Ponderings on Prayer

 It’s been a busy time. Apologies for not posting more often. Here is another excerpt my book on the Coptic Church that is taking forever to complete. 


Among the most direct ways to experience a loving unity with God is the practice of prayer. Put simply, prayer is dialogue with God, the very food of an intimate relationship with one’s Creator and Saviour. Consider St Paul’s quote to the Greeks at the Areopagus:


He is not far from each one of us; for in Him we live and move and have our being…

Acts 17:28


The reality is that God is everywhere, and there is no place we can go where we are away from Him. Prayer is the bringing to conscious awareness that presence of God. Most of our lives, we are so distracted by other things that we lose that awareness, we forget that “God is here!” In prayer, we focus on restoring that awareness, on opening the “eyes of our heart” to see Him, and therefore on communicating with Him, with all the love and blessing that entails.

What is the right time for prayer? It is always the right time for prayer. If the understanding of prayer just described is correct, then when would one possibly not want to be united with God? So, in fulfilment of St Paul’s exhortation to “pray without ceasing” (1 Thessalonians 5:17), the Orthodox Christian seeks to be in communication with God – aware of the presence of God with her – at every moment of the day. In this way, prayer does not become an activity that is separate from the rest of life’s activities. It is not that I leave my work to go to pray, and then I leave prayer to go back to work. Rather, I pray at all times, but it is just that at some times I leave everything else and focus on nothing but prayer.

Continual prayer may be practiced by reciting memorised prayers or Biblical verses, or it may just be a spontaneous ‘chatting’ with God in one’s mind, a sharing of one’s thoughts with God. Brief prayers are sometimes called Arrow Prayers, for they are ‘shot’ up to God whenever one feels the urge. Many would also consider contemplating the beauty of nature a kind of prayer, for in doing so we are contemplating indirectly the beauty of the master Artist who created it. Even acts of kindness towards others may be considered a kind of prayer, for when I help you, it is as though I am helping Christ Himself, and so I touch Christ in the person I help.


But it is important also to point out that there are some things that prayer is not, or at least, should not be. Understanding these will help us to understand what prayer is for the Coptic Orthodox Christian. For example, prayer is not a mere duty to be performed. It seems unlikely that God merely counts how many prayers a person prays, or for how long a person prays, and that is what impresses Him. What if those prayers are merely uttered with the lips while the mind and the heart are far from God? Surely such prayers do not fit the definition of prayer we have outlined? We cannot score ‘brownie points’ with God by praying more. He knows all that is in our thoughts and hearts, so how can we possibly fool Him by pretending to be ‘holier’ than we really are? Worse still, when a person prays for the wrong reasons, they will usually gravitate to a state where prayer becomes dry and routine. She prays only because she feels she should pray, but the love has gone out of the exercise. This is an indication that there is something seriously wrong with either that person’s practice of prayer, or with their whole relationship with God, and spiritual guidance is needed to heal this illness of the spirit.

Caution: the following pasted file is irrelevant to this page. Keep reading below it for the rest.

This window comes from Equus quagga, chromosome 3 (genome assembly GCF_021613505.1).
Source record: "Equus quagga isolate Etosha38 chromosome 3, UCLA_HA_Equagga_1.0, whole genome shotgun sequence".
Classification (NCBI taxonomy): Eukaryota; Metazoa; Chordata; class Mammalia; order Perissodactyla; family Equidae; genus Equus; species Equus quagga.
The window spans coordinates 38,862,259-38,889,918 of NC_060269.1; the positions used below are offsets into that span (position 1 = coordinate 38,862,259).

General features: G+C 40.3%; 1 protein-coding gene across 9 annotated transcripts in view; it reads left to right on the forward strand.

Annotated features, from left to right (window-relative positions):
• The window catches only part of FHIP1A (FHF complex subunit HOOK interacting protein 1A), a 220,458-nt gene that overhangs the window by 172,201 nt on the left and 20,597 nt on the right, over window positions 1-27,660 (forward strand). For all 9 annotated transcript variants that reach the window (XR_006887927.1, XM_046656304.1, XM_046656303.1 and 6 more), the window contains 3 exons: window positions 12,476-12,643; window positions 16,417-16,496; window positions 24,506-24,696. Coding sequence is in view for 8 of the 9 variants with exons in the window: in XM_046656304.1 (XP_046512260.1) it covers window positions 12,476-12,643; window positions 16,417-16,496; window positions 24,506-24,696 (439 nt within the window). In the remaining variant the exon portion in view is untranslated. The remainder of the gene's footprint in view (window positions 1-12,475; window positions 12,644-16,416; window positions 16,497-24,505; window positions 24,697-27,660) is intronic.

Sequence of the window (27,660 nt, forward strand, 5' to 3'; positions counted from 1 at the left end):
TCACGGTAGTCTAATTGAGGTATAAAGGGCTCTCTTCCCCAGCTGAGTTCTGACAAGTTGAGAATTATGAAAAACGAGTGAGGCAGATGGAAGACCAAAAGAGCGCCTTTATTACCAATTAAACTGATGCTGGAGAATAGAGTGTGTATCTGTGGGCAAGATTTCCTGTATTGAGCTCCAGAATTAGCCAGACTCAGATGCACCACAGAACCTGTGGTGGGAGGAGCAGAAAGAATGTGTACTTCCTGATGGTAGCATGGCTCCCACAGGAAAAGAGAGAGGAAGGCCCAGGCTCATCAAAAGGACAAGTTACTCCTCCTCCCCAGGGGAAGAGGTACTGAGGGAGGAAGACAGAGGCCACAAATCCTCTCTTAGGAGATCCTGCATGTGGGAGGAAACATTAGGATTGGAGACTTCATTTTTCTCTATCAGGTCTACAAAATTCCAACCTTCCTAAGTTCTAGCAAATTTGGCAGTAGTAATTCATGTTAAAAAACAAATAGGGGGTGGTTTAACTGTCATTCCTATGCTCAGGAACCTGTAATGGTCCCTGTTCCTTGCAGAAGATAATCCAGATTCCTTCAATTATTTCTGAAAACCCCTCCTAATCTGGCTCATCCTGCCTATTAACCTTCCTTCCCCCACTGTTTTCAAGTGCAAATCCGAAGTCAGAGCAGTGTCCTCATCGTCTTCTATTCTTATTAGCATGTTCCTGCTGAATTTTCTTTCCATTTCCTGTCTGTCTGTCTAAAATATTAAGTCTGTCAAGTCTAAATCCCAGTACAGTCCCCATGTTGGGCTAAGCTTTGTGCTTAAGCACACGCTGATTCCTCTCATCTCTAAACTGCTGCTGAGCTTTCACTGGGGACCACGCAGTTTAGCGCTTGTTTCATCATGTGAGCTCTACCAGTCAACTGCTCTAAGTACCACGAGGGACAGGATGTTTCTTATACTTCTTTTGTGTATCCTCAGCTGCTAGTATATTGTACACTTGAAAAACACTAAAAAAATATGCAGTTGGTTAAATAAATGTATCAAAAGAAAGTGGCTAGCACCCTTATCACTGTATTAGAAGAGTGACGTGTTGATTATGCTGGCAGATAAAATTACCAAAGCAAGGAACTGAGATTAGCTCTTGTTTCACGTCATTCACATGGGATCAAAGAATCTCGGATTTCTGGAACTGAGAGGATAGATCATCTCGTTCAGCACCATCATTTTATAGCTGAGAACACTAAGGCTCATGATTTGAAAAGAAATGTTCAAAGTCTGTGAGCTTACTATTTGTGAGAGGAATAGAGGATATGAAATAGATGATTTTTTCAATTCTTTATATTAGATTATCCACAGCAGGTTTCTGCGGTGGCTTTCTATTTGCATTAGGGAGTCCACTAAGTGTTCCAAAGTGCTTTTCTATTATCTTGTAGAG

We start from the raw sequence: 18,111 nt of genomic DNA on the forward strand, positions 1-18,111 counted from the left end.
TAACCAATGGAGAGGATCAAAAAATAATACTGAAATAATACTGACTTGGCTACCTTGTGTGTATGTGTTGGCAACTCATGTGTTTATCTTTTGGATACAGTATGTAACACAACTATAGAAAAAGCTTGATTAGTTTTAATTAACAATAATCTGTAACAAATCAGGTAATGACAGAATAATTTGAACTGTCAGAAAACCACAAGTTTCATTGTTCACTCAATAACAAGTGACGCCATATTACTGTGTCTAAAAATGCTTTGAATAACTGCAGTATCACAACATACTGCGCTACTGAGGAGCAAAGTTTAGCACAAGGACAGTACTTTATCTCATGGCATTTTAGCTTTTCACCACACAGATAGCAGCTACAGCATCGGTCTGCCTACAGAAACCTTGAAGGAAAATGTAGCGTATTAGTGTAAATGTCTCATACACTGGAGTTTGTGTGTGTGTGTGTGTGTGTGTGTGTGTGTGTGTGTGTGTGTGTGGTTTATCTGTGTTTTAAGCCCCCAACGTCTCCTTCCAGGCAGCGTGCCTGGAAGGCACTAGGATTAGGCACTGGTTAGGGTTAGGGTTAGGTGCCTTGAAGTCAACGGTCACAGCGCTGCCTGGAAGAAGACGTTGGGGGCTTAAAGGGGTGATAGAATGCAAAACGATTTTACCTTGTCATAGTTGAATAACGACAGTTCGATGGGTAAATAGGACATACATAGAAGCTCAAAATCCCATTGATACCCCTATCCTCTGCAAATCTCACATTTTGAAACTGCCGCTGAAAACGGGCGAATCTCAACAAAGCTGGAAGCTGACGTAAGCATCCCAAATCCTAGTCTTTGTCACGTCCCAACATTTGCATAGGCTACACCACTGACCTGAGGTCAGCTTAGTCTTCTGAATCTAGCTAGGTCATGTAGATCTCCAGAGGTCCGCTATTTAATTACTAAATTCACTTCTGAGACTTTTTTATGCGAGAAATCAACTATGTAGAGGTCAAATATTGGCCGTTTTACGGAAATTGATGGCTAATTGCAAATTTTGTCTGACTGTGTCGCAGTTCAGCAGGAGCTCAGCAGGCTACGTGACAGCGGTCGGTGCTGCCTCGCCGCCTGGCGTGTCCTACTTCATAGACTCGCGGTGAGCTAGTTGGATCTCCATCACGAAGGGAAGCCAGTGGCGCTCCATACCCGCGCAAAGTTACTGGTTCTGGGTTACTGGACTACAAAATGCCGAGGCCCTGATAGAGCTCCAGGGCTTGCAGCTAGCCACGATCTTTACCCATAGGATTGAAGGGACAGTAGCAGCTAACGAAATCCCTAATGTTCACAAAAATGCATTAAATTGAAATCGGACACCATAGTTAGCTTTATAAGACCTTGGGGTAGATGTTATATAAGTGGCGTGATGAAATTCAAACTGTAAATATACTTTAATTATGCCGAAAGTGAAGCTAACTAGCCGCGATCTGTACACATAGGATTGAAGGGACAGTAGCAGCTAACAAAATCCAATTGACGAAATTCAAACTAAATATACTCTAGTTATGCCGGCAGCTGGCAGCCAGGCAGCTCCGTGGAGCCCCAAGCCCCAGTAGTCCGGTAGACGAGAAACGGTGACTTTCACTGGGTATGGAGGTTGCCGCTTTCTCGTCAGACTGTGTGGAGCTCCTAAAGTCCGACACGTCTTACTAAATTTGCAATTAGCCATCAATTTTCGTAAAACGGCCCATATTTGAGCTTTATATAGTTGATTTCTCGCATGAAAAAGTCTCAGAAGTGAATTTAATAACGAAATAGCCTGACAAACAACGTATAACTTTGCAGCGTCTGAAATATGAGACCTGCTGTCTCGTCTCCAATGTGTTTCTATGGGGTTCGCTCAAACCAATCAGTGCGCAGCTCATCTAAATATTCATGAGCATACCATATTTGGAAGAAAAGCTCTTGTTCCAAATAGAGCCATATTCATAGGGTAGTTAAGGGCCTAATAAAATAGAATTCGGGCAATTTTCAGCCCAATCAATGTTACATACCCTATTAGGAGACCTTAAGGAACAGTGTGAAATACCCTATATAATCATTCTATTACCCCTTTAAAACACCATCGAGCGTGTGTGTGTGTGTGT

Nor is prayer like a magic spell. It is not like some incantation, where if I can only say it right, or with the right feeling in my heart, then God will give me whatever I ask for. In fact, Jesus reminded us that God already knows all that we need, and that He is more than capable of granting us our needs, even before we ask, for He loves us. We cannot ‘twist God’s arm’ and in some way force Him to do something against His will. Nor should we want to, for we believe that God is far wiser than we are, and we pray, as Jesus taught us to pray, for God’s will to be done, not ours. Rather, when we request something of God in prayer, it is not to tell Him something He doesn’t already know, but rather to share with Him our needs and desires, as one might share one’s deepest needs with a best friend.

That is not to say that we should only pray when we ‘feel like it’. There are times when one is tempted to forget God, to put Him out of one’s thoughts. At such times a certain level of self-coercion or self-control is needed, just as self-control is needed to resist other types of temptations. Within the human being are different desires at work, and often those desires conflict with each other. Our free will allows us to choose which of the desires to encourage, but sometimes the opposite desires can be so strong that even that choice is not enough to overcome them. That is when we need to struggle and strive against our human weakness, our fallen nature that would drag us away from our continual and beautiful relationship of love with God.

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